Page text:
Contributions to Zoology, 67 (3) 155-186 (1998)
Palaeo- and archaeostomatopods (Hoplocarida: Crustacea) from the Bear Gulch Limestone, Mississippian (Namurian), of central Montana
Ronald A. Jenner , Cees H.J. Hof , Frederick R. Schram
Keywords: Malacostraca, Hoplocarida, Stomatopoda phylogeny, Bear Gulch
The palaeostomatopod crustacean Bairdops beargulchensis Schram and Horner, 1978(Malacostraca, Hoplocarida) from the Mississippian Bear Gulch Limestone is now seen as a taxonomic composite that arose from the confusion of specimens of two distinct hoplocarid species. These species are herein described as the palaeostomatopod Bairdops beargulchensis and a new species of archaeostomatopod, Tyrannophontes acanthocercus . Tyrannophontes acanthocercus is quite distinct from the Pennsylvanian archaeostomatopod T. theridion from the Essex fauna (Mazon Creek), with which it was originally synonymized. Bairdops beargulchensis is very similar to the Mississippian palaeostomatopod, B. elegans, from the Scottish Glencartholm fauna. The previously proposed synonymy of B. beargulchensis with T. theridion is therefore rejected. A preliminary restudy of the archaeostomatopods T. theridion and Gorgonophontes peleron, and the palaeostomatopods Perimecturus rapax, and P. parki, reveals some newly recognized characters of those taxa and suggests some novel interpretations of hoplocarid evolution. A cladistic phylogenetic analysis of the Hoplocarida including the Paleozoic forms resolves the higher level relationships of the hoplocarids (palaeostomatopods, archaeostomatopods, aeschronectids and unipeltatans).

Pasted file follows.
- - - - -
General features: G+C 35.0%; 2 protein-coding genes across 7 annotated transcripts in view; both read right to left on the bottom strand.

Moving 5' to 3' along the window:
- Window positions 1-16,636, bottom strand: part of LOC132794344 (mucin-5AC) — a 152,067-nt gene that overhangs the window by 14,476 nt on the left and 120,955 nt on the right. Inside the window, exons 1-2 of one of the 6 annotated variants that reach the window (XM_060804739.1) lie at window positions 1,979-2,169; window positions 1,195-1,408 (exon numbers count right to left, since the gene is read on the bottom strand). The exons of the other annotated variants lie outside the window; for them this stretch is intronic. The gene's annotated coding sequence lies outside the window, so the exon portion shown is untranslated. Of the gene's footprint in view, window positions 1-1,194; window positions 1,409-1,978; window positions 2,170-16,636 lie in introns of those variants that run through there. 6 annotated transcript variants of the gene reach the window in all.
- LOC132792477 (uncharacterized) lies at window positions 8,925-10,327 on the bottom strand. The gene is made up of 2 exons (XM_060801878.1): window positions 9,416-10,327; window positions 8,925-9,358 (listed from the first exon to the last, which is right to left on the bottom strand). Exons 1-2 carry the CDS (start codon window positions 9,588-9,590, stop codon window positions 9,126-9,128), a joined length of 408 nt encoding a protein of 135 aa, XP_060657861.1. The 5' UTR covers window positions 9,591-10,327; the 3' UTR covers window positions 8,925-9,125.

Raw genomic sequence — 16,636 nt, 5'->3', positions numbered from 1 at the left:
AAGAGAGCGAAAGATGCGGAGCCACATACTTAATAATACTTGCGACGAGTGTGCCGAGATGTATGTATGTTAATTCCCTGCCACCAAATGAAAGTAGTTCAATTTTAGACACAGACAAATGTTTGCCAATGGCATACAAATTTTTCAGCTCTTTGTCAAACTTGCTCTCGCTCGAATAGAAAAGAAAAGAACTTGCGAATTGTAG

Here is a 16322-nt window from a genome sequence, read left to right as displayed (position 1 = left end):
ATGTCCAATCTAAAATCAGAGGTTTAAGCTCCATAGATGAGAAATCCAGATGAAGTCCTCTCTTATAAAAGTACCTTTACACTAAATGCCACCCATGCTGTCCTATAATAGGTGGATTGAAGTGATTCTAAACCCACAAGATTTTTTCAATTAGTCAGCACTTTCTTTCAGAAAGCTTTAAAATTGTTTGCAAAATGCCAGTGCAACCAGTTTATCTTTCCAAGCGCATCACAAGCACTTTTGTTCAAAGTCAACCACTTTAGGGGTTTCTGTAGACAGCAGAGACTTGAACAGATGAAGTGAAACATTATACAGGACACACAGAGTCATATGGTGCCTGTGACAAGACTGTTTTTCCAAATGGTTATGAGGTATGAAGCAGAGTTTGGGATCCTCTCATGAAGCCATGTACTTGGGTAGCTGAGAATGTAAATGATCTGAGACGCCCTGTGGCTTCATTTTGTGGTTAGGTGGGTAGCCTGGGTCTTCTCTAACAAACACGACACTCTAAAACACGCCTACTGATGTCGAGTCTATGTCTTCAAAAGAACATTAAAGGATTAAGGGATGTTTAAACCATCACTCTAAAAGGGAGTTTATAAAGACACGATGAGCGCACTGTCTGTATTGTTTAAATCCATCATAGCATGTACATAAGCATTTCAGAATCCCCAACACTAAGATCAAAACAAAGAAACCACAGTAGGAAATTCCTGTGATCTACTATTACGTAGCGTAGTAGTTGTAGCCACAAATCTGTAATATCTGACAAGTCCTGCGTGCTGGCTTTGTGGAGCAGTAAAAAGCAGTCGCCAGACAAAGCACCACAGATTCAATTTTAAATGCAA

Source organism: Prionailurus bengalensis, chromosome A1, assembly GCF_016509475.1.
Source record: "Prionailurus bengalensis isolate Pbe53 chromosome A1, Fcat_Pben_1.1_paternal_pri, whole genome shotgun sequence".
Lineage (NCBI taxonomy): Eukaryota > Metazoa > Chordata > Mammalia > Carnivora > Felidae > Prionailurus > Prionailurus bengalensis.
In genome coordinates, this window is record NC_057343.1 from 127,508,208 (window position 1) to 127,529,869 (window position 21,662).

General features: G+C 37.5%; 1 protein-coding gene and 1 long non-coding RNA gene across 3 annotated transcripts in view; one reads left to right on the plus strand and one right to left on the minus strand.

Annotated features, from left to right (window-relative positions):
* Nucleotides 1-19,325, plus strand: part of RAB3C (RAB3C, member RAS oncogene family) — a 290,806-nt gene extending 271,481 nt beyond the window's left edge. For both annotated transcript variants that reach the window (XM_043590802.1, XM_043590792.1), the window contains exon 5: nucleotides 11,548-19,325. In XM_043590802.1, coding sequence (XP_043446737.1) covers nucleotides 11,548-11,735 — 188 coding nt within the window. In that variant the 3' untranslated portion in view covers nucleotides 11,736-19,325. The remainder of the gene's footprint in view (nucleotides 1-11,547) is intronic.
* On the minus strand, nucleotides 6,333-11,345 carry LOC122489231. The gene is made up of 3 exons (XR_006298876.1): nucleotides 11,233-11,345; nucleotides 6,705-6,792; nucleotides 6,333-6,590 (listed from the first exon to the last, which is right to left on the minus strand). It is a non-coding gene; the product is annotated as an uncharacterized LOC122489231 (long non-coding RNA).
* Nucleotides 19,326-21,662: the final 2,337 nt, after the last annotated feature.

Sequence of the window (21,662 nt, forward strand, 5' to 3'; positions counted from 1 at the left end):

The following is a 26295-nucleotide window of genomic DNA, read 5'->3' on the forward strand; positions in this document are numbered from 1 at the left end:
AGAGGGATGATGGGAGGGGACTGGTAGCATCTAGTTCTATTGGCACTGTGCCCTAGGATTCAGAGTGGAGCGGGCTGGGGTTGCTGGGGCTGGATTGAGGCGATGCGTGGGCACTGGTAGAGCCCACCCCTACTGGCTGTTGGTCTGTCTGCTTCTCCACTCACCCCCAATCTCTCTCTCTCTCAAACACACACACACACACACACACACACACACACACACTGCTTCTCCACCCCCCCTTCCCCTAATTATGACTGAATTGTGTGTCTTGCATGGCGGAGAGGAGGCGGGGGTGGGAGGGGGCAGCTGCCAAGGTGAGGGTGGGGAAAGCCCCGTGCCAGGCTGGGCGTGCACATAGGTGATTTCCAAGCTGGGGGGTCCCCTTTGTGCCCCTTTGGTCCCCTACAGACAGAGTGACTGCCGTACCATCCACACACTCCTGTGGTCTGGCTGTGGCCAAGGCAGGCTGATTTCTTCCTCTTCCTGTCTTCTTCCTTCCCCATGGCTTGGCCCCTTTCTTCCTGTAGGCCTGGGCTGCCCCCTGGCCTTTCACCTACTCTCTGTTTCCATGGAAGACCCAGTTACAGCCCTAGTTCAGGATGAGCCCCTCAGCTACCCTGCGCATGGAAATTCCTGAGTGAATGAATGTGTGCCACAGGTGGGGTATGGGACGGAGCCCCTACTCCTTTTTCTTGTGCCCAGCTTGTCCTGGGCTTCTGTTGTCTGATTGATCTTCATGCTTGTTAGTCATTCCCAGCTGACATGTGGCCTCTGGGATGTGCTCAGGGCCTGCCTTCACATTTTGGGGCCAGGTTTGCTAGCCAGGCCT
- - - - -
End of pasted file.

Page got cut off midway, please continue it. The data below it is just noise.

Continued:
The Bear Gulch palaeo- and archaeostomatopods are part of an extensive invertebrate fauna of the late Mississippian (Namurian) Bear Gulch Limestone of central Montana. This Carboniferous Konservat-Lagerstätte preserves a near-shore marine community (Schram & Horner, 1978; Factor & Feldmann, 1985). In quality of preservation and species diversity, it is comparable to the Solnhofen Limestone of the Jurassic of Bavaria (Williams, 1983). This fauna in fact has yielded the largest and most diverse collection of Carboniferous vertebrates in the world. Prominent among the Bear Gulch invertebrates are the ten species of malacostracan crustaceans, five of which are Hoplocarida. The rest of the fauna consists of an extensive array of fish, conodonts, molluscs (cephalopods, gastropods and bivalves), brachiopods, annelids, xiphosurans, sponges and various unidentified, enigmatic groups (e.g., see Melton, 1969; Schram & Horner, 1978; Factor & Feldmann, 1985; Conway Morris, 1990).
The Bear Gulch Limestone beds are part of the Bear Gulch Member of the Heath Formation in the Big Snowy Group of central and eastern Montana. Other limestone beds and black shales comprise the remaining part of the Bear Gulch Member (Factor & Feldmann, 1985). The Bear Gulch Limestone crops out on Potter Creek Dome (Fig. 1), approximately 50 km southeast of Lewistown in Fergus County, Montana. The exact age and stratigraphic relationships of the Bear Gulch Limestone have been the subject of some debate (see Williams, 1981 for a summary), but the fossils of Potter Creek Dome strongly suggest a late Chesterian (uppermost Mississippian) age (Fig. 2). The Bear Gulch Limestone was deposited in a low-energy, shallow, tropical marine environment, and the excellent preservation of the Bear Gulch fossils is perhaps the result of high sedimentation rates combined with low oxygen levels at the sediment-water interface (Williams, 1983; Factor & Feldmann, 1985).
Fig. 2. Stratigraphic section of the mid-Carboniferous rocks of central Montana as exposed on Potter Creek Dome (modified after Williams, 1981).